Article by Kenny Bruce, scenedaily.com
Three-time Cup champion Darrell Waltrip called it “the most significant car of my career” prior to unveiling the familiar No. 11 Mountain Dew Chevrolet at the NASCAR Hall of Fame on March 22.
The Junior Johnson-built car, which carried Waltrip to the first of his three Cup titles, is one of several vehicles that will be on display on “Glory Road” inside the NASCAR Hall of Fame.
“I’ve been fortunate enough to have what I think are some defining cars in my career,” Waltrip said. “I think about the Gatorade car: It was the first time I had a car that had a national sponsor on it. I can think about the Budweiser car and the Tide car. But I think the most significant car in my career, and pretty much defined my career, was the Mountain Dew car.
“The car was amazing. It was the first two years I drove for Junior Johnson, I won 24 races in that car, two championships, the Bud Shootout, 18 poles. It was the most dominant car of its time. I think even Jimmie Johnson would be envious of the Mountain Dew car.”
Waltrip, who now serves as a commentator with Fox Sports for its NASCAR coverage, spoke about a number of topics, including trash talking in the sport, Dale Earnhardt Jr.’s struggles, and the decision to house the Hall in Charlotte.
• On Kevin Harvick and drivers playing mind games with fellow competitors:
“It’s only my observation, and from the outside looking in, I think that he was leading the points, none of y’all [in the media] were noticing, he was running really well and y’all were noticing that a little bit but he really hadn’t been the center of attention. Carl [Edwards] and Brad [Keselowski] were, and he thought he ought to get his dog in that fight.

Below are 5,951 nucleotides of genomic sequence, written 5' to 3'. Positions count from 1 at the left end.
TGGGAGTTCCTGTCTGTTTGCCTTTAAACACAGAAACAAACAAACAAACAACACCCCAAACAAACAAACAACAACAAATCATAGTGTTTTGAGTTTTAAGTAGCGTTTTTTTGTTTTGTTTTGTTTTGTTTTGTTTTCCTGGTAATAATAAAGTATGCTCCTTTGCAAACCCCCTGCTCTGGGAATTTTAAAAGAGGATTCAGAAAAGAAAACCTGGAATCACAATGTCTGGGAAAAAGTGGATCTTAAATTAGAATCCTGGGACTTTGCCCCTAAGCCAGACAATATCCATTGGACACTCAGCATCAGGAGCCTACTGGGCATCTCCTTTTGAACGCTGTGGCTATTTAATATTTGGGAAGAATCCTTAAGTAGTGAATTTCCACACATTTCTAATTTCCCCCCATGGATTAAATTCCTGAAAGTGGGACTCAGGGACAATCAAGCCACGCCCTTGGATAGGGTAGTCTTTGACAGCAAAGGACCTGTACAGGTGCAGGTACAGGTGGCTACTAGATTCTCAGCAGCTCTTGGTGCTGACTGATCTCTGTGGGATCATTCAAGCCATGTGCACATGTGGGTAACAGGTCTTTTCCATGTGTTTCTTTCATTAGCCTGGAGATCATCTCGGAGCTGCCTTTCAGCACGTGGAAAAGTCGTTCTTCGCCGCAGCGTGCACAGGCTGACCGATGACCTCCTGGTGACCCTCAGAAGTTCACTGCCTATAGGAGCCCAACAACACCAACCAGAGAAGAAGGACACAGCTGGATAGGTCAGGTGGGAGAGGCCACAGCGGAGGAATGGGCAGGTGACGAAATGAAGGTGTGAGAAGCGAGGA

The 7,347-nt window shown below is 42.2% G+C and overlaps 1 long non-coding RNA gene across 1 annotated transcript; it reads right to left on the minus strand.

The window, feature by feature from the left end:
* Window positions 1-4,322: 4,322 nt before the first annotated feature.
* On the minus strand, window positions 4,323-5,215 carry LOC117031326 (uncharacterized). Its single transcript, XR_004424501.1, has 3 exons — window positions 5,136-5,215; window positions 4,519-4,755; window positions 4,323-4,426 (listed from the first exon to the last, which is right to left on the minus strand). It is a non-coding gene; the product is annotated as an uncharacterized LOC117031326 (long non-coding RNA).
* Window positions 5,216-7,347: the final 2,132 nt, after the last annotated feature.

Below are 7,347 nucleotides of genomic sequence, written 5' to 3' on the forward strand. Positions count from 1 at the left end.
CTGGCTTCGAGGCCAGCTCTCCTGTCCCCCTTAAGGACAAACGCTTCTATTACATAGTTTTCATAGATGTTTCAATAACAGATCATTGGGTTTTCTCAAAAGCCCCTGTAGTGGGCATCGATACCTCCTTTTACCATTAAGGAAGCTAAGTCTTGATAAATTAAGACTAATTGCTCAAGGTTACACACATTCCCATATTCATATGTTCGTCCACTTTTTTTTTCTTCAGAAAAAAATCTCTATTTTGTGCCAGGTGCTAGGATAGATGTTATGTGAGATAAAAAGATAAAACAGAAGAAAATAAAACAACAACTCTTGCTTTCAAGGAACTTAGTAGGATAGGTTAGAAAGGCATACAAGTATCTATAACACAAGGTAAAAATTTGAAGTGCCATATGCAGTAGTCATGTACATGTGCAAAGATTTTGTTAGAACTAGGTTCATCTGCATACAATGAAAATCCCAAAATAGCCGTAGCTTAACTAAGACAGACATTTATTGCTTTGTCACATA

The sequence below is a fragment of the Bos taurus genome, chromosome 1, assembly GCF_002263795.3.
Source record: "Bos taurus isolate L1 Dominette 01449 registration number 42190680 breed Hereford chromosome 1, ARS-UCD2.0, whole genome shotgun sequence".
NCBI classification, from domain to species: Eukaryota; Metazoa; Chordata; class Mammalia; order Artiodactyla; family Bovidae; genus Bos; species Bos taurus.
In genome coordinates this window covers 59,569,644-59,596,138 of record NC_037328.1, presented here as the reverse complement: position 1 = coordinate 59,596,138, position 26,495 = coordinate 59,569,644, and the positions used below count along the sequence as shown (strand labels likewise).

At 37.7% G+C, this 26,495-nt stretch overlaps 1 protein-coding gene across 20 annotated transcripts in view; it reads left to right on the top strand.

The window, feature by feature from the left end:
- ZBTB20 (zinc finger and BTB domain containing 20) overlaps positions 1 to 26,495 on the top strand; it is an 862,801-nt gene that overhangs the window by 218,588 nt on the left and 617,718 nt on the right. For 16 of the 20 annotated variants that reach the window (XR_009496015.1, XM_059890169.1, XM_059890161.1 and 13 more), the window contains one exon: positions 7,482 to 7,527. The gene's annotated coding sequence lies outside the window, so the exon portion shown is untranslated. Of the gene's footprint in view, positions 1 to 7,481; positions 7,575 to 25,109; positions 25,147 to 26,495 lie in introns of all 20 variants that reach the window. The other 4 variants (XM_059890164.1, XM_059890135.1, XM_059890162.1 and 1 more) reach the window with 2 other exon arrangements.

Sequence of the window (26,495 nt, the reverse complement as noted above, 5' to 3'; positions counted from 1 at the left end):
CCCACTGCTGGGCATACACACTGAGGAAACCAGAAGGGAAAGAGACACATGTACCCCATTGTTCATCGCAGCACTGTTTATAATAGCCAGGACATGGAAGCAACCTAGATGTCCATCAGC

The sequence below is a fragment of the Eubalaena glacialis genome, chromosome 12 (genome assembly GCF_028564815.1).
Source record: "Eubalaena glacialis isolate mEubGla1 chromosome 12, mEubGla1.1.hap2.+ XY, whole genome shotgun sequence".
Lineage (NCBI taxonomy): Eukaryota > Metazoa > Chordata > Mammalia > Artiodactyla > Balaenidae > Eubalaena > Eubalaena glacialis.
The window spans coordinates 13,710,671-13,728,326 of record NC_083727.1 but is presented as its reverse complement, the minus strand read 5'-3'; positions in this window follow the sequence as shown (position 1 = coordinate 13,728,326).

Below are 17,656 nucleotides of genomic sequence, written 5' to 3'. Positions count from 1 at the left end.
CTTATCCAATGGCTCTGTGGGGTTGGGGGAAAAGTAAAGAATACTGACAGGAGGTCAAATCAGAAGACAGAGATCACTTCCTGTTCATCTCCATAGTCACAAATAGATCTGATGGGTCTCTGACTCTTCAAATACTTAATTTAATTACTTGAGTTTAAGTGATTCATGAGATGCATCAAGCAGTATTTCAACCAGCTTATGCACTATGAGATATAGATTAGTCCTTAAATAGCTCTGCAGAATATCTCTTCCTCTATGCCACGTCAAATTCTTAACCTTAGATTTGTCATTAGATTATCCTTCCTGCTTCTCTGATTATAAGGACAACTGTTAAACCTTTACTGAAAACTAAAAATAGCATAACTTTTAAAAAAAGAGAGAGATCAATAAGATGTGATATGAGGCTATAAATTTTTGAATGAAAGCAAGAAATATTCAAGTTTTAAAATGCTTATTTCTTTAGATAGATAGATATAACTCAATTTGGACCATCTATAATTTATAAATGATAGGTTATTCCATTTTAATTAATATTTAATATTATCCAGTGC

“I think that’s where those comments [concerning Edwards] came from. There are people in the sport today that are sort of antagonists and I think he’s one of those. I think he likes to stir the pot.”
• On Harvick being a latter-day version of himself:
“I think there may be a number of those in the sport. Brad is certainly making a name for himself and being outspoken; Kevin’s always been outspoken; Kyle [Busch] has been outspoken. But that usually tempers itself as you become more successful, and as you go down the road in the sport. Look at Tony Stewart. When was the last time you heard Tony Stewart say anything controversial or out of line? It’s been a while. And Kevin, really, is the same way. You start to look at those guys, I know I do, and I think, ‘Well, they’ve finally grown up. They finally got the message.’
“If you’re going to talk the talk, you’ve got to have the results to back it up, OK? That’s the bottom line. Otherwise you’re just a whiner.”
• On Dale Earnhardt Jr. bristling when told by crew chief Lance McGrew “not to lay down” on him during the Bristol race:
“You could be leading the race by a lap and you slow down a little bit, [and team owner] Junior Johnson would say, ‘Boy, you ain’t laying down on me are you?’ Now that was motivation to me. It didn’t require me coming back and saying, ‘What are you talking about’ or ‘Don’t ever say that.’
“Every mule is different. Some of them you have to hit with a stick and kick, and others you have to pat on the back. I guess [Dale] Jr. didn’t take kindly to that.
“Listen, expectations were so high with him then if he’s not winning, then the world’s not right. I think they’re taking baby steps to get him back to where he needs to be. I told [team owner] Rick [Hendrick], and I really believe this, I’d run him in some truck races. He needs to get somewhere where he can win. I’d get him in a truck. Not a Nationwide car, but a truck. … If I was Junior, I’d got to Harvick and ask him if I could drive that No. 2 truck. I’d go out and I’d win me a couple of races; I think that’s what he needs. It would really help his confidence, his fans would love that and I think it would be a win-win situation.”
• On the quick success of Kurt Busch and crew chief Steve Addington: